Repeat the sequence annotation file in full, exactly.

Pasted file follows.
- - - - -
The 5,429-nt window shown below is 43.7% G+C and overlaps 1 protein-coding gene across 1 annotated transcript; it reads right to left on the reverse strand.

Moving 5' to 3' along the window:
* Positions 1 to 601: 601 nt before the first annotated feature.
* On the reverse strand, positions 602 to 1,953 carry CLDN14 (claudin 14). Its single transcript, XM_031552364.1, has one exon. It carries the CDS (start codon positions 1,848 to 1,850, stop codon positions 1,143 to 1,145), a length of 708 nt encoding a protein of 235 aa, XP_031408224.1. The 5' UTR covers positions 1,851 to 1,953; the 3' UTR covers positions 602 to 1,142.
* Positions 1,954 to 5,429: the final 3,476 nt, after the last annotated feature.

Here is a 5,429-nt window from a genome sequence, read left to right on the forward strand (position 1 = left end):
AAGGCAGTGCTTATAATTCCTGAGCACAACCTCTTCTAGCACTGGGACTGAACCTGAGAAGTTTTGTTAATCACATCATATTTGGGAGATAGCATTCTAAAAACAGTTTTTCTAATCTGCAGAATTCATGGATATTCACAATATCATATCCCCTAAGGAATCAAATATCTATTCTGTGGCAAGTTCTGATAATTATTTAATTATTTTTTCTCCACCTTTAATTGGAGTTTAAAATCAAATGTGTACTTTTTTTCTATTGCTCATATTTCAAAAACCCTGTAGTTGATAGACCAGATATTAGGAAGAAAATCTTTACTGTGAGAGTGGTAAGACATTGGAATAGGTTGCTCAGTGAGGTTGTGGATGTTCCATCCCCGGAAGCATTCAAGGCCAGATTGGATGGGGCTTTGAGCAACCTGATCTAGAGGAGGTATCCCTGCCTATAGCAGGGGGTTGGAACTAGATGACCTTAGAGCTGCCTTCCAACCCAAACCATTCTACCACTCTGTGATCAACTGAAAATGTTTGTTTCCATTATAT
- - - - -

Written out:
The 5,429-nt window shown below is 43.7% G+C and overlaps 1 protein-coding gene across 1 annotated transcript; it reads right to left on the reverse strand.

Moving 5' to 3' along the window:
* Positions 1 to 601: 601 nt before the first annotated feature.
* On the reverse strand, positions 602 to 1,953 carry CLDN14 (claudin 14). Its single transcript, XM_031552364.1, has one exon. It carries the CDS (start codon positions 1,848 to 1,850, stop codon positions 1,143 to 1,145), a length of 708 nt encoding a protein of 235 aa, XP_031408224.1. The 5' UTR covers positions 1,851 to 1,953; the 3' UTR covers positions 602 to 1,142.
* Positions 1,954 to 5,429: the final 3,476 nt, after the last annotated feature.

Here is a 5,429-nt window from a genome sequence, read left to right on the forward strand (position 1 = left end):
AAGGCAGTGCTTATAATTCCTGAGCACAACCTCTTCTAGCACTGGGACTGAACCTGAGAAGTTTTGTTAATCACATCATATTTGGGAGATAGCATTCTAAAAACAGTTTTTCTAATCTGCAGAATTCATGGATATTCACAATATCATATCCCCTAAGGAATCAAATATCTATTCTGTGGCAAGTTCTGATAATTATTTAATTATTTTTTCTCCACCTTTAATTGGAGTTTAAAATCAAATGTGTACTTTTTTTCTATTGCTCATATTTCAAAAACCCTGTAGTTGATAGACCAGATATTAGGAAGAAAATCTTTACTGTGAGAGTGGTAAGACATTGGAATAGGTTGCTCAGTGAGGTTGTGGATGTTCCATCCCCGGAAGCATTCAAGGCCAGATTGGATGGGGCTTTGAGCAACCTGATCTAGAGGAGGTATCCCTGCCTATAGCAGGGGGTTGGAACTAGATGACCTTAGAGCTGCCTTCCAACCCAAACCATTCTACCACTCTGTGATCAACTGAAAATGTTTGTTTCCATTATAT